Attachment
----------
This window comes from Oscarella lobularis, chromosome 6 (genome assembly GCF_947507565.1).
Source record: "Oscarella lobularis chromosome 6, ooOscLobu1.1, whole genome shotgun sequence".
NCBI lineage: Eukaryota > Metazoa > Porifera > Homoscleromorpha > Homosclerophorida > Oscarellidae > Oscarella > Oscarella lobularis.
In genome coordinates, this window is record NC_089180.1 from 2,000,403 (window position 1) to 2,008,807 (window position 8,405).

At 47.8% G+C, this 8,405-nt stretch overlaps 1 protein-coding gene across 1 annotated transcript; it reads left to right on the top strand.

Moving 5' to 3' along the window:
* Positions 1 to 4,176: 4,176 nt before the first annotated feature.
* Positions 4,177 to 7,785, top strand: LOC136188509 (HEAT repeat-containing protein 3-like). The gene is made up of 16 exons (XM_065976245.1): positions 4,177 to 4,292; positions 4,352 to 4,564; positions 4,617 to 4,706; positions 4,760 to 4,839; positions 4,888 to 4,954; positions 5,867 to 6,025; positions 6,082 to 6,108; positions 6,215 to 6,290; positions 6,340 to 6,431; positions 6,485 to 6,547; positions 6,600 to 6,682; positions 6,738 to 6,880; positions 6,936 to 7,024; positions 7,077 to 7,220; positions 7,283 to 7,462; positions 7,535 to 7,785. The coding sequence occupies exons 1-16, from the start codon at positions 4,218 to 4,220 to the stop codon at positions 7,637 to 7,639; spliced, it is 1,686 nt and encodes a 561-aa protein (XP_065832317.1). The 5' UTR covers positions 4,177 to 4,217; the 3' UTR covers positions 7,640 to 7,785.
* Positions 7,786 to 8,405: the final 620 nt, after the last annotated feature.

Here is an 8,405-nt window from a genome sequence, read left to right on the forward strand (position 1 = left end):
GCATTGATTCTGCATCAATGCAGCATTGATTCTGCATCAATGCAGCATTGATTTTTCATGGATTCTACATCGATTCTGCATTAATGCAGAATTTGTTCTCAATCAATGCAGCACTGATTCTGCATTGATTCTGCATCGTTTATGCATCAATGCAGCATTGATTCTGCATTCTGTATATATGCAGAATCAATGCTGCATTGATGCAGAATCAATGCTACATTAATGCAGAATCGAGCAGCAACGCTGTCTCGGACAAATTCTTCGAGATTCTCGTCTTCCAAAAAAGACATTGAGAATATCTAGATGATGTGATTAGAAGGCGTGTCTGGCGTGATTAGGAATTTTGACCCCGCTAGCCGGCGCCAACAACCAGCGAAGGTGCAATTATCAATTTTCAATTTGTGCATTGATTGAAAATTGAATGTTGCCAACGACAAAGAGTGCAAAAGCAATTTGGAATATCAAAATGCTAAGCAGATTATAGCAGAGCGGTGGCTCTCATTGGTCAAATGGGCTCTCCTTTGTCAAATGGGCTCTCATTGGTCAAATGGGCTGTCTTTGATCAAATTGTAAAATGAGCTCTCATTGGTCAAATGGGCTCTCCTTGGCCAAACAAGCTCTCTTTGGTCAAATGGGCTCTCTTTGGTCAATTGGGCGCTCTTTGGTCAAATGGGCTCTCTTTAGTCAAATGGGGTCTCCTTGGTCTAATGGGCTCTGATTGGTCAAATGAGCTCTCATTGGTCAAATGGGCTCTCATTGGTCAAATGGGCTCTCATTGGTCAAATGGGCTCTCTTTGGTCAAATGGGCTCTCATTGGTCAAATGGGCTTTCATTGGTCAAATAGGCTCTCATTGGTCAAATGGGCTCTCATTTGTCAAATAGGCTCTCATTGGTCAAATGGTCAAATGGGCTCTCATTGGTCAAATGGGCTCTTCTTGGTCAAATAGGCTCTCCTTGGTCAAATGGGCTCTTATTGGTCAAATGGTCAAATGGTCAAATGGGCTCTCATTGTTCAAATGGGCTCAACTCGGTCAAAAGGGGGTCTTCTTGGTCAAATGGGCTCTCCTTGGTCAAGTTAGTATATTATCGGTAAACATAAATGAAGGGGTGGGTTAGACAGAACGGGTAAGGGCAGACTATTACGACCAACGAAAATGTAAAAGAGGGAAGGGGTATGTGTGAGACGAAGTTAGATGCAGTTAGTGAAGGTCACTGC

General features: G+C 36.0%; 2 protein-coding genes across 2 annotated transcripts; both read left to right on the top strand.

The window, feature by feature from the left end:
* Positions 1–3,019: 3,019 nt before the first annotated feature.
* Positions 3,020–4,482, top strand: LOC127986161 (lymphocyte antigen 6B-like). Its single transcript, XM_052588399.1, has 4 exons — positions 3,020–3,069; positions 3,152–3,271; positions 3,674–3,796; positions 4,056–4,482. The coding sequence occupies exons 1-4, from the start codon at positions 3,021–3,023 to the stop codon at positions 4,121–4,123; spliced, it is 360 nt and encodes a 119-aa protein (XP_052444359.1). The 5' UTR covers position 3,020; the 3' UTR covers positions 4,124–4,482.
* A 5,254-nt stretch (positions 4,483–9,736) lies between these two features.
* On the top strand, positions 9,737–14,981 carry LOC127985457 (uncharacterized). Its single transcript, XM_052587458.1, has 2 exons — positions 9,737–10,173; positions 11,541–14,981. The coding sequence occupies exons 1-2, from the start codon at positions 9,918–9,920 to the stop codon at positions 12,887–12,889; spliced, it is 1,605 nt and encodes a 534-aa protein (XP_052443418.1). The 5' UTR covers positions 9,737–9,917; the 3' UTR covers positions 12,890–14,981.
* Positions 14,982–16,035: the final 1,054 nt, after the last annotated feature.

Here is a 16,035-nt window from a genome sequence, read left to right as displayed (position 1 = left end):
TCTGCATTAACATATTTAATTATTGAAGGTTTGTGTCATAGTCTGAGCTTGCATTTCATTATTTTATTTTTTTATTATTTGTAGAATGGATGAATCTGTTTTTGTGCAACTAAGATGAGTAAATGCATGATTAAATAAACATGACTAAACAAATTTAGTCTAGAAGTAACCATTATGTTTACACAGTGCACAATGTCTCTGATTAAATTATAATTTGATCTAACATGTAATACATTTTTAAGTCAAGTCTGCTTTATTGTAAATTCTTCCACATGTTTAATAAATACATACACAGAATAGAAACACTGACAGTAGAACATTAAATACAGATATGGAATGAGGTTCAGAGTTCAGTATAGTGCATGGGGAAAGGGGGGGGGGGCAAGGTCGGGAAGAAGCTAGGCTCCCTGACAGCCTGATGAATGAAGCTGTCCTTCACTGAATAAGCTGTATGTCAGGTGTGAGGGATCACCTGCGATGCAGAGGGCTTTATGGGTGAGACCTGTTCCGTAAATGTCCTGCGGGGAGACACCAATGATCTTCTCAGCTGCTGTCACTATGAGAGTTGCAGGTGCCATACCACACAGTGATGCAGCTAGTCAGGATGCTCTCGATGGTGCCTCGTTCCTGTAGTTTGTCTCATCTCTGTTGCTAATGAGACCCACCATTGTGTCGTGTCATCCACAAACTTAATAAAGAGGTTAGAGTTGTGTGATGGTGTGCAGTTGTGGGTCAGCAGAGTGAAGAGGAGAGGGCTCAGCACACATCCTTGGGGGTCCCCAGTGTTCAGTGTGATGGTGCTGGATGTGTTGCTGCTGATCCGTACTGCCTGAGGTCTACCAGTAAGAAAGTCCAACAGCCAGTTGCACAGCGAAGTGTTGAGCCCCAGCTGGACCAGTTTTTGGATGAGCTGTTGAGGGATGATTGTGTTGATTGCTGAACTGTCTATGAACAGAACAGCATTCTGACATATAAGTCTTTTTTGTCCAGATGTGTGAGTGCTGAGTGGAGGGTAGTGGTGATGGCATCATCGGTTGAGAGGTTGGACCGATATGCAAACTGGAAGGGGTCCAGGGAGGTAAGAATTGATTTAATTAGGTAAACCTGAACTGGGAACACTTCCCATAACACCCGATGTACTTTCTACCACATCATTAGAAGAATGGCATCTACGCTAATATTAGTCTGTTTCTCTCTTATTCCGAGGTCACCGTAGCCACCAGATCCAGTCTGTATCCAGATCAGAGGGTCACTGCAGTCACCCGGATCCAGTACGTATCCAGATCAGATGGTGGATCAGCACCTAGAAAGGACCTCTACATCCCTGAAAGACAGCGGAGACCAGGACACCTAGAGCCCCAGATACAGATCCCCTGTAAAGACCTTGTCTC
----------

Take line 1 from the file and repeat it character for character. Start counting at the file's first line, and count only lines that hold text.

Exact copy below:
This window comes from Oscarella lobularis, chromosome 6 (genome assembly GCF_947507565.1).